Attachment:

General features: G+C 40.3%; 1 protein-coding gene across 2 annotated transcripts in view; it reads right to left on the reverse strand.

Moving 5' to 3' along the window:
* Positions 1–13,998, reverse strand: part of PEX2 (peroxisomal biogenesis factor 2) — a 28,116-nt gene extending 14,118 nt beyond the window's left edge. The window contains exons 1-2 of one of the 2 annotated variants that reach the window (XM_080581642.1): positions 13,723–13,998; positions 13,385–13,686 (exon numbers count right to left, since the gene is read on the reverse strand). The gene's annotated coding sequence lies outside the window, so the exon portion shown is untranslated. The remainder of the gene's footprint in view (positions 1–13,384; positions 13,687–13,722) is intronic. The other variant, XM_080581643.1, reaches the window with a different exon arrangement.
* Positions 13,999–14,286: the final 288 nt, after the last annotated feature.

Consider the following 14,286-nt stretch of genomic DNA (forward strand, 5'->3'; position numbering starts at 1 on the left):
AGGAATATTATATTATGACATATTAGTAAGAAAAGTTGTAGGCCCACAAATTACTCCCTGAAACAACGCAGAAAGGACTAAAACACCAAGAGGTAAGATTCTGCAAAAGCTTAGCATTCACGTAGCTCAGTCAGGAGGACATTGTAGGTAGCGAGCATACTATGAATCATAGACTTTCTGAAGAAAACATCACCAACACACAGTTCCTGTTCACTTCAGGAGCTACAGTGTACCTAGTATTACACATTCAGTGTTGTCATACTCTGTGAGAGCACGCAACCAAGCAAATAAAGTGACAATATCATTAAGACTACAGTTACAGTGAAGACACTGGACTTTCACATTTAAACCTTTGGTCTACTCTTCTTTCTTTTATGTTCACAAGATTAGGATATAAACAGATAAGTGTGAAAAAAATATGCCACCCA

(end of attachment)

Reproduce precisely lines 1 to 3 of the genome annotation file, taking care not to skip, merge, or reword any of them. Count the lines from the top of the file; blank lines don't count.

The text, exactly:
General features: G+C 40.3%; 1 protein-coding gene across 2 annotated transcripts in view; it reads right to left on the reverse strand.

Moving 5' to 3' along the window:
* Positions 1–13,998, reverse strand: part of PEX2 (peroxisomal biogenesis factor 2) — a 28,116-nt gene extending 14,118 nt beyond the window's left edge. The window contains exons 1-2 of one of the 2 annotated variants that reach the window (XM_080581642.1): positions 13,723–13,998; positions 13,385–13,686 (exon numbers count right to left, since the gene is read on the reverse strand). The gene's annotated coding sequence lies outside the window, so the exon portion shown is untranslated. The remainder of the gene's footprint in view (positions 1–13,384; positions 13,687–13,722) is intronic. The other variant, XM_080581643.1, reaches the window with a different exon arrangement.